Do you have to accept returns to be a high profit seller on eBay?
There are a lot of different ways you can run your business, and there are a lot of business models. We use the high profit, low volume model for our reselling business and we do not accept returns on our sales on eBay.
Do you have to accept returns? No, but eBay prefers it and eBay will show your items more if you accept returns. You are also better protected by eBay if something happens. But for us, it hasn’t been a necessity for the way that we run our business.
Why eBay Likes Returns
eBay wants you to accept returns. They want people to be able to get the item, inspect it, and return it if needed for whatever reason. eBay has a 30-day money back guarantee on any item that you sell. They are trying to compete with Amazon, which is why they encourage the returns.
I do not want to sell an item and worry if I’m getting a return in 30 days. So I don’t allow returns. If you are selling high volume, typically you do have to do the 30 day return policy that eBay requires you to do.
We Do Not Offer Returns
eBay still puts it on our listings, but at the same time, we do not offer returns. If you look at it, it says the seller does not accept returns on listings.
We sell high profit items ranging from $1,000 to $10,000 on a single unit. Our goal is to underpromise and over deliver on items so buyers are happy when they get our items. That is the first step to not getting returns. We are accurate with our listings, show defects, and indicate that it’s used and may have scratches or scuffs.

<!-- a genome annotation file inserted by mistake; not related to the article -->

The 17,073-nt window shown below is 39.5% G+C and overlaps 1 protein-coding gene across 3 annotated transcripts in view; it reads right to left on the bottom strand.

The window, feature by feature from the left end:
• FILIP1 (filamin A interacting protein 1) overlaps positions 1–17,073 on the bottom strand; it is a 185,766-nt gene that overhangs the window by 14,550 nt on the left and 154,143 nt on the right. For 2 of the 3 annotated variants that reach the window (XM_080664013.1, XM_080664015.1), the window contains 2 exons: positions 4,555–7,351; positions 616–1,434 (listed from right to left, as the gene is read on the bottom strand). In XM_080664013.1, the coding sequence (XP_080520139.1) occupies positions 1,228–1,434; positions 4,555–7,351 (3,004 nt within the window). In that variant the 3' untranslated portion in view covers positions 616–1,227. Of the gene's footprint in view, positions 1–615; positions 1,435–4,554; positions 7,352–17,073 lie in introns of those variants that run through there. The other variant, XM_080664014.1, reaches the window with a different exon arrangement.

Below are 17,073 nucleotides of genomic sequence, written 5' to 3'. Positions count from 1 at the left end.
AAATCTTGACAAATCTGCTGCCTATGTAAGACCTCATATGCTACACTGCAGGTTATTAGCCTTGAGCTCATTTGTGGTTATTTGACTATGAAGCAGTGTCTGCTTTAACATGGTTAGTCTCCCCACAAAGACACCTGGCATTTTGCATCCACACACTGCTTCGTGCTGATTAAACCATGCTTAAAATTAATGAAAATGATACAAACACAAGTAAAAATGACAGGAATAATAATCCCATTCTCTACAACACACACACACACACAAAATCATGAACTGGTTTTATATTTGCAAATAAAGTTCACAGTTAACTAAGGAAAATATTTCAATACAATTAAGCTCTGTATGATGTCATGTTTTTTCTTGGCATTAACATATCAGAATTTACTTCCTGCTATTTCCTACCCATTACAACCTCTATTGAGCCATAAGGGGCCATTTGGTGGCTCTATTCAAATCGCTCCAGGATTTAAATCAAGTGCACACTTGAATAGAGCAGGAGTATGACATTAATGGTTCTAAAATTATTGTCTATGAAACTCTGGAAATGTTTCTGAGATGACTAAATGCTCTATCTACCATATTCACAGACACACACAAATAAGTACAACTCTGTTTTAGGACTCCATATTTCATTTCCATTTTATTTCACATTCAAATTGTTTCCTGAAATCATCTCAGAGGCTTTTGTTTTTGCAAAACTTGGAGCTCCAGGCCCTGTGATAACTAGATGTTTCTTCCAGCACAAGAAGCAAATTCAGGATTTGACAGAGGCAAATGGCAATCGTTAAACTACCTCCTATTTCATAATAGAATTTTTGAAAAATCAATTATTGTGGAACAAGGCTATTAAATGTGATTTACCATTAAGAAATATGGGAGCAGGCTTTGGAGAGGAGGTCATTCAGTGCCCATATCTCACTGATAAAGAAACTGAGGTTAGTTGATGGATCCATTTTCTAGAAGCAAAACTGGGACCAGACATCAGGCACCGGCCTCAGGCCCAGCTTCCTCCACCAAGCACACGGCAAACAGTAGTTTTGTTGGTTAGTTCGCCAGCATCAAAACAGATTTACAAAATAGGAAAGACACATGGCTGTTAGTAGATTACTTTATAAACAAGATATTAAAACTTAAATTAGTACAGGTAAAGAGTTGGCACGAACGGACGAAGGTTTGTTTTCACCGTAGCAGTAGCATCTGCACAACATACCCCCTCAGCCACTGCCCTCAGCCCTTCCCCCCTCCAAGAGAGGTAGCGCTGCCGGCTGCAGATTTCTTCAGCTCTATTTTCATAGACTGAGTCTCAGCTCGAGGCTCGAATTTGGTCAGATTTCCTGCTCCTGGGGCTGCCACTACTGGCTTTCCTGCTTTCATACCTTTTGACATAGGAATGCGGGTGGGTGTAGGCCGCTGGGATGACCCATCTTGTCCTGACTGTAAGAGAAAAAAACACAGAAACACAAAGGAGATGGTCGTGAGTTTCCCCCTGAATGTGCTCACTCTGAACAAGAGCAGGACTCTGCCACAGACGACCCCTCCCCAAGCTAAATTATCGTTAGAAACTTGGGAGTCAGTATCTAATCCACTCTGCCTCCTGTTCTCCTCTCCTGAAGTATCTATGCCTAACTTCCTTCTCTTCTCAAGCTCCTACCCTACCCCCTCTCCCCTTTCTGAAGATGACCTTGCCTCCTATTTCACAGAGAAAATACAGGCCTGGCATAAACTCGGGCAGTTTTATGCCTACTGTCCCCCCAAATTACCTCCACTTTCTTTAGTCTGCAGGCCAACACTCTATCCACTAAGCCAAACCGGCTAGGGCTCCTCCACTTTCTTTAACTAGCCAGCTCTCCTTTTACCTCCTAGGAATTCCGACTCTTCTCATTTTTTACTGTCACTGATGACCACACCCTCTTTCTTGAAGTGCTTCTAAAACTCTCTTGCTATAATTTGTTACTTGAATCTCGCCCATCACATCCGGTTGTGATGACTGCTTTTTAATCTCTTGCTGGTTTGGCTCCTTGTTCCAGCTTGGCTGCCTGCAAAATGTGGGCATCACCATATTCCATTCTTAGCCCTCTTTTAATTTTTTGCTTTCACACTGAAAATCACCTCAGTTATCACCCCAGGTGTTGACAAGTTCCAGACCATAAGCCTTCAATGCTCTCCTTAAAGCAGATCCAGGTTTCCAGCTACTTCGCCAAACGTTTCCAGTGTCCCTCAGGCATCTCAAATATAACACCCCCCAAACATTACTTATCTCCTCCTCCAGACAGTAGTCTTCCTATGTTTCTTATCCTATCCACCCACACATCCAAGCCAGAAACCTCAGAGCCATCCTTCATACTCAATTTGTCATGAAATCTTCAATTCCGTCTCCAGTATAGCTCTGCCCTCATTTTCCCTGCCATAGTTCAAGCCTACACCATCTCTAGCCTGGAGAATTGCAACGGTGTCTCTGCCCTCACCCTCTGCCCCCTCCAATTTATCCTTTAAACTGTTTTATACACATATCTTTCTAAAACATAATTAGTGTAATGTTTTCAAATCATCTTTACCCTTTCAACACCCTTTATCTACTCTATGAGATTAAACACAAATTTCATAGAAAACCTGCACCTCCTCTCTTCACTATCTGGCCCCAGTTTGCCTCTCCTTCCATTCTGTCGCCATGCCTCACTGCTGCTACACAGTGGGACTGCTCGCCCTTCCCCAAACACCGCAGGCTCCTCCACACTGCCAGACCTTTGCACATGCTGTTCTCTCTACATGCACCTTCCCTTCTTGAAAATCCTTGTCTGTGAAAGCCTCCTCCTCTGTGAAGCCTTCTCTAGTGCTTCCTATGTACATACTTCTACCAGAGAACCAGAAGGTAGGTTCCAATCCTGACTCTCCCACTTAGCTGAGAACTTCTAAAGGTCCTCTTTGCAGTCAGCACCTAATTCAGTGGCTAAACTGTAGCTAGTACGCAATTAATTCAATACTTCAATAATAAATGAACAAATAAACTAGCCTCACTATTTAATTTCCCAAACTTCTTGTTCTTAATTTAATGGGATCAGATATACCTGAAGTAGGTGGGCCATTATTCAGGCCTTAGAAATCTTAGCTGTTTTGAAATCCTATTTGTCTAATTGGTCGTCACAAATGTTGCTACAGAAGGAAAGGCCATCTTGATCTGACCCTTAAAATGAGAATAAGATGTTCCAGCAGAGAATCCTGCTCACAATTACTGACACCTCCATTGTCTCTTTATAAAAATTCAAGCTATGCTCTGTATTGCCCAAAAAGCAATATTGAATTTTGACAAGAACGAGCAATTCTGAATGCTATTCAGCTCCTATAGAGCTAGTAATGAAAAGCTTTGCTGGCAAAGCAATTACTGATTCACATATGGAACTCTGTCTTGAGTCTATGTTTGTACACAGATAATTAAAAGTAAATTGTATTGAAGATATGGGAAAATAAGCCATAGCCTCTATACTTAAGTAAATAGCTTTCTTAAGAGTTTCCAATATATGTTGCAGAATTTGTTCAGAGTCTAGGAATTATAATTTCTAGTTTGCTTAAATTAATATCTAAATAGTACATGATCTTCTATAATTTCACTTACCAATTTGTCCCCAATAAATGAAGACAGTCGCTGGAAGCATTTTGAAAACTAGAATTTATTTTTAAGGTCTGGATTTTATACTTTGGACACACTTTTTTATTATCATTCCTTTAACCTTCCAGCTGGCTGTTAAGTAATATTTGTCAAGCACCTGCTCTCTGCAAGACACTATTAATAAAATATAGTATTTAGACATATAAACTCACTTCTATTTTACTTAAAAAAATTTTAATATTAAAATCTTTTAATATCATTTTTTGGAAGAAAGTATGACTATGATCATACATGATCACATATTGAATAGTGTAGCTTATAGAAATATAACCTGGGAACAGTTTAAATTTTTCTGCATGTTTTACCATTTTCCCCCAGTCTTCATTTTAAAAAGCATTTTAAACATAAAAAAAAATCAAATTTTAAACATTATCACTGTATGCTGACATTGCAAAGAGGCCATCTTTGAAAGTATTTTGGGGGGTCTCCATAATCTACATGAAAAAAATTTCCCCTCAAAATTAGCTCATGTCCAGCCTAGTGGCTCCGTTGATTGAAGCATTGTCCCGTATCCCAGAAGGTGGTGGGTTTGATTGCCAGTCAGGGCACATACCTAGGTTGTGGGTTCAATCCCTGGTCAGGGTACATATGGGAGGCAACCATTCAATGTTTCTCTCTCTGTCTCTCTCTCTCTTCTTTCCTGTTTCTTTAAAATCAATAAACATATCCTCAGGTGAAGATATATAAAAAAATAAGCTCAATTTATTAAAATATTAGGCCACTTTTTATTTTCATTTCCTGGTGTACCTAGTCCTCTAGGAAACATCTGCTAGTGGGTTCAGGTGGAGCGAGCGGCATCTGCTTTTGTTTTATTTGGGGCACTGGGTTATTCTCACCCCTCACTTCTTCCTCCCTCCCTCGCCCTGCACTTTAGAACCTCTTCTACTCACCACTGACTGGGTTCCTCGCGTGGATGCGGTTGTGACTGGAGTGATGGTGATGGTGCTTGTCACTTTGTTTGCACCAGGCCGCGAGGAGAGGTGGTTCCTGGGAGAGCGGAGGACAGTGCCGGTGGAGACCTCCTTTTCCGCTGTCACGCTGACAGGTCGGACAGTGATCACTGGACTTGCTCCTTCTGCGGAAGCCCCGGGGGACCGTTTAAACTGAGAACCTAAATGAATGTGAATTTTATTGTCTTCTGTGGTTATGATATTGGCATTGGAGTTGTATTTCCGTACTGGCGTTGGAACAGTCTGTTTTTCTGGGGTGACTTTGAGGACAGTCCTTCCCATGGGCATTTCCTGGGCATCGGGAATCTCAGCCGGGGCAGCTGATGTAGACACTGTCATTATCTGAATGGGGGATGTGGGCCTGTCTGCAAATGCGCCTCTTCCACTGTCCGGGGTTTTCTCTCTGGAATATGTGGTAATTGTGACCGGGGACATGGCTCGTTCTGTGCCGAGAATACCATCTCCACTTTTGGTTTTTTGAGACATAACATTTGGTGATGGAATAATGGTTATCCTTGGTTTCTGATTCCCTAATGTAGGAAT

The second reason we don’t get returns is because people spending that amount of money generally know what they want and want to buy that specific item. They also know they are getting it used for a fraction of what it would cost to buy it new. A lot of our items are large items, and harder to find because people don’t want to deal with freight shipping.
The customers already know what they’re looking for, and they know that it’s a good deal. They’re better quality clients and we don’t get as many return requests.
When Do We Get Return Requests
We rarely have returns. This year we had one that was almost a return, a $1,000 hood that the buyer couldn’t get to work, but I troubleshooted it with her and we got it working.
Typically if we do get somebody who wants a return, it’s from damage in shipping, and we make sure to pack our items so we are protected and can file damage claims. This doesn’t happen as often though with freight items because they get strapped to a pallet and moved by forklift rather than carried around and dropped by someone who is having a bad day. If there is damage, we just file a claim.
When Returns Make Sense
There are a lot of reselling business models out there. If your niche is smaller items you might decide to allow returns. Some categories like clothing or shoes make more sense to allow returns.
If you do accept returns and you’re doing more volume, it’s a good practice to leave some wiggle room in your accounting. Have a buffer that way if returns happen you’re not dipping into your savings to cover them. Keep a certain amount of money each month for returns in case they do happen.
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